A GAME OF IDENTITIES
About 25 years ago, a friend named Dilip Raote announced he would learn to read Urdu. I asked him why. To understand what Urdu newspapers were writing about, he said, and therefore what Muslims were interested in. A few months later, I asked him how he was progressing. Raote said he was no longer interested in pursuing it. He explained: “Urdu newspapers carry the same boring things as other newspapers: reports on crime, water shortage, school admissions and hospitals.” How strange it is that living among Muslims and being part of the same nation we should still mystify them.
India’s Muslims, more than 170 million people, are the world’s largest religious minority. By themselves, they would be the eighth largest nation, above Bangladesh. They also represent the community with least representation in any major democracy. There are 46 African-Americans in a House of Representatives of 435 (and two in a Senate of 100). They are 12 per cent of the US population. Muslims are 14 per cent of India’s and have 27 seats out of 543. More importantly, of the ruling party’s 303 Lok Sabha members, none is Muslim.
Outside of politics, Muslims are marginalised in the economy and the private sector and face discrimination in housing and in government recruitment. Muslims from India’s scheduled castes are denied reservations and it is only in the Other Backward Classes category that their claims are recognised.
The facts are not in question here: this is material the government itself regularly puts out through its findings and commissions. What is interesting is that despite the facts, India’s Muslims stand accused of being recipients of
‘appeasement’. Through the imposition on all of us of the slogan which is the last line of the Rashtriya Swayamsevak Sangh’s daily prayer (Bharat Mata ki Jai), they are also targeted as being anti-national in these times.
Some of this comes from prejudice, and some of it is just ignorance. This fine book chips away at both in its crisply written chapters. Siyasi Muslims is a primer on the important communal issues of our time and it is a history. Each chapter can be read independently. And though the whole thing is engaging and written with a light touch, there is material here that is deep.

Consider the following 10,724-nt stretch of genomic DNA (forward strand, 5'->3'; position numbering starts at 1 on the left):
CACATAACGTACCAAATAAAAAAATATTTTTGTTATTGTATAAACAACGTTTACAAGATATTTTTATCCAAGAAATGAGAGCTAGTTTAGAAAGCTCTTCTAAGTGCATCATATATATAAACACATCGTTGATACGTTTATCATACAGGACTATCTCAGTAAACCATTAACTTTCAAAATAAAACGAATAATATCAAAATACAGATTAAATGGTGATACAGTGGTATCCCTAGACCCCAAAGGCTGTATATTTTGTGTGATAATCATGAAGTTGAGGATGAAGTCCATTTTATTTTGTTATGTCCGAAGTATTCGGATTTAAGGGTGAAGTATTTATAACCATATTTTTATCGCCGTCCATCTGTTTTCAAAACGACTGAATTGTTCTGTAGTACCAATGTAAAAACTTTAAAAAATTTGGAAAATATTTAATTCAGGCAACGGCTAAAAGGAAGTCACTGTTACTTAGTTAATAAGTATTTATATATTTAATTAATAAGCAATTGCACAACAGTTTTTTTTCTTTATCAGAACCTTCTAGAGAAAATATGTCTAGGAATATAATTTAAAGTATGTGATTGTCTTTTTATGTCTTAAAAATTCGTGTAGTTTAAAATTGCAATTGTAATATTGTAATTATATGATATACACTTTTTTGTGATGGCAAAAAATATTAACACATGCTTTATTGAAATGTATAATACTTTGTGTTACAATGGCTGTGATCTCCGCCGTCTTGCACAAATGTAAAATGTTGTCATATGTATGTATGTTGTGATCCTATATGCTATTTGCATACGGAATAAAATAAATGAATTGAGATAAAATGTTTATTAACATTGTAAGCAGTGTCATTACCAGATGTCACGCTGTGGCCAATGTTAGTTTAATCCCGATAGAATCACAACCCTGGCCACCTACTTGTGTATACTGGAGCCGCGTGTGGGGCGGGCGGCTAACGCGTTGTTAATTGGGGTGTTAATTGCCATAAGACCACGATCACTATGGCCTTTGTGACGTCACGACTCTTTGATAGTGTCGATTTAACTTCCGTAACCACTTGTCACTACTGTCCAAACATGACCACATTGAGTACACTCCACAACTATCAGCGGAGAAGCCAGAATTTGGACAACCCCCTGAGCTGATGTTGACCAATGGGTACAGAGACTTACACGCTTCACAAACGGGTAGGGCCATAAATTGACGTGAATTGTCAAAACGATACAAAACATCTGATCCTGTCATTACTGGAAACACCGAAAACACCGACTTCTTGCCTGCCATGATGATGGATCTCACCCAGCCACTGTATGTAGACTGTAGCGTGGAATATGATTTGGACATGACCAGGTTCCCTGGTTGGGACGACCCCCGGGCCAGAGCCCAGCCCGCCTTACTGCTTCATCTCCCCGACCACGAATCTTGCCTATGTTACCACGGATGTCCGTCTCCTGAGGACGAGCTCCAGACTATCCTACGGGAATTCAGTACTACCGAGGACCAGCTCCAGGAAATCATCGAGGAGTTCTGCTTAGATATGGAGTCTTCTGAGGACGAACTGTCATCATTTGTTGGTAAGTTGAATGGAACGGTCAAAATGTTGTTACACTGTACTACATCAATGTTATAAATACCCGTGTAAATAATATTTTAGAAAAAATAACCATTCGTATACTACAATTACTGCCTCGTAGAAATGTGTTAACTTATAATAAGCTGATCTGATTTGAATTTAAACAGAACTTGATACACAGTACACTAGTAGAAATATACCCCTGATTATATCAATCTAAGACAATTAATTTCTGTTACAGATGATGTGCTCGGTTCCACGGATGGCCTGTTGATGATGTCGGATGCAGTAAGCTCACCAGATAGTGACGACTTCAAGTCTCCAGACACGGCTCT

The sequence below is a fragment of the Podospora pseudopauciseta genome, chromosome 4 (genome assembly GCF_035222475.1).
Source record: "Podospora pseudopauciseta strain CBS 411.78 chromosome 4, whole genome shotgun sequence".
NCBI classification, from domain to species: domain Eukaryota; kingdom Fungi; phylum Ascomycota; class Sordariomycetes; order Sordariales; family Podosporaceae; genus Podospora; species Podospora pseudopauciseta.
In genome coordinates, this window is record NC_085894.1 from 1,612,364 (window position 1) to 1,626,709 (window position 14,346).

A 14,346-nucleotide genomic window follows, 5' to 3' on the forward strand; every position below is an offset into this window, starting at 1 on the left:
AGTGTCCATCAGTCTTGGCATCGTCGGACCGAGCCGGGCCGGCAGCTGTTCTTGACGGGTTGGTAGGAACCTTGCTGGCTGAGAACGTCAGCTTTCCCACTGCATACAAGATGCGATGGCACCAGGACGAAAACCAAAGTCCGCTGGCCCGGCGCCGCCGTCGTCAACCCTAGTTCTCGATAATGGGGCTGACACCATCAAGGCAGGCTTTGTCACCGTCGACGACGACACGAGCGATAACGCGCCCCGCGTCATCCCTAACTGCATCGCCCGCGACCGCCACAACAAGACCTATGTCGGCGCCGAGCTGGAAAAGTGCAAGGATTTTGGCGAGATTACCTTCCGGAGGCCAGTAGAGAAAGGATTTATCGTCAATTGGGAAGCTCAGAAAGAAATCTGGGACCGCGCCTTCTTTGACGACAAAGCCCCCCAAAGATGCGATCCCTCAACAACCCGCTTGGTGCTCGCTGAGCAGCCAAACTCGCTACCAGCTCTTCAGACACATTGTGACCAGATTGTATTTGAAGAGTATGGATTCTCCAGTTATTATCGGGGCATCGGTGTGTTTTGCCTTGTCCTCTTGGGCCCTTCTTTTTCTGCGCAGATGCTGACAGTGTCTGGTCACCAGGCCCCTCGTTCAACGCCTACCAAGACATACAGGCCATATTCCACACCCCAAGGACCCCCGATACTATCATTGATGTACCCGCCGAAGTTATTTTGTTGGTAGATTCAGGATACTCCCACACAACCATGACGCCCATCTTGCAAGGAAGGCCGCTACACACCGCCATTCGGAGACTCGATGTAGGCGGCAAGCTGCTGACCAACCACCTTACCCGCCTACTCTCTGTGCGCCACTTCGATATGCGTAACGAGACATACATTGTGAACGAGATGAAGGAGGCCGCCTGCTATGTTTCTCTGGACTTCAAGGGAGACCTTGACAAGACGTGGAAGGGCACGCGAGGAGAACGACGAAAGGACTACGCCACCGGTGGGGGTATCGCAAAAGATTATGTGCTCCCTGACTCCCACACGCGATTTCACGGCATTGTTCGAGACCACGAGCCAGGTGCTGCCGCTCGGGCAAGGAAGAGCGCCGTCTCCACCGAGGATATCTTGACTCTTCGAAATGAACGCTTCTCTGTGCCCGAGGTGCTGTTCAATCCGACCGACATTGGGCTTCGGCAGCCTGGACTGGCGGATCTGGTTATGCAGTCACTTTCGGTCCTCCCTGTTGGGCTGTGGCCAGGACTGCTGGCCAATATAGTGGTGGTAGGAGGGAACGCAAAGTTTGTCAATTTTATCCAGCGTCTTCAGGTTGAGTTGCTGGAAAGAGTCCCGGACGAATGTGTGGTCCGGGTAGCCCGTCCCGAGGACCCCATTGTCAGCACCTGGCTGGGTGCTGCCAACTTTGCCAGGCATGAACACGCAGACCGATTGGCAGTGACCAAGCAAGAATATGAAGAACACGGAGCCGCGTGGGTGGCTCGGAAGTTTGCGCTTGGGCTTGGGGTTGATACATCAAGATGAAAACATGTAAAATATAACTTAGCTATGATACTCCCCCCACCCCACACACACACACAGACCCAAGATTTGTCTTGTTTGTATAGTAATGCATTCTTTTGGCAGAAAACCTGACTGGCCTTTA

For example, author Hilal Ahmed describes the ‘three norms’, or unwritten rules, followed by all Muslim political groups. The first is that they operate within the constitutional framework, and their demands are made through the language of rights and the law. The second one is their highlighting of the Muslim contribution to nationbuilding. The third is Muslim unity, but this unity is qualified in the sense of self-identifying as a minority. Many who are put off by Asaduddin Owaisi on television would do well to observe him again in light of these norms.
The chapter ‘Why does Hindutva need Muslims?’ should be required reading in our schools. It engages with the allegations that are hurled around casually when conflating nationalism and religion and culture.
The book contains material that will often take the reader aback. For example, on the cliche of the ‘pukka Mussalmaan’, it quotes a survey which answered the question ‘how religious are Indians?’ It is interesting to note that about as many Hindus (30 per cent) surveyed considered themselves ‘very religious’, as Muslims (29 per cent). While 59 per cent of the Hindus were ‘somewhat religious’, compared to 57 per cent of the Muslims. And it is serendipitous, often throwing up unexpected delights: there is a series of pictures that illustrate the ritual of prayer.
It should not take a book like this to teach us what my friend Raote realised. But we should be happy it has been written.
The book engages with allegations and cliches that come from conflating nationalism, religion and culture
SIYASI MUSLIMS A Story of Political Islams in India by Hilal Ahmed PENGUIN `599, 272 pages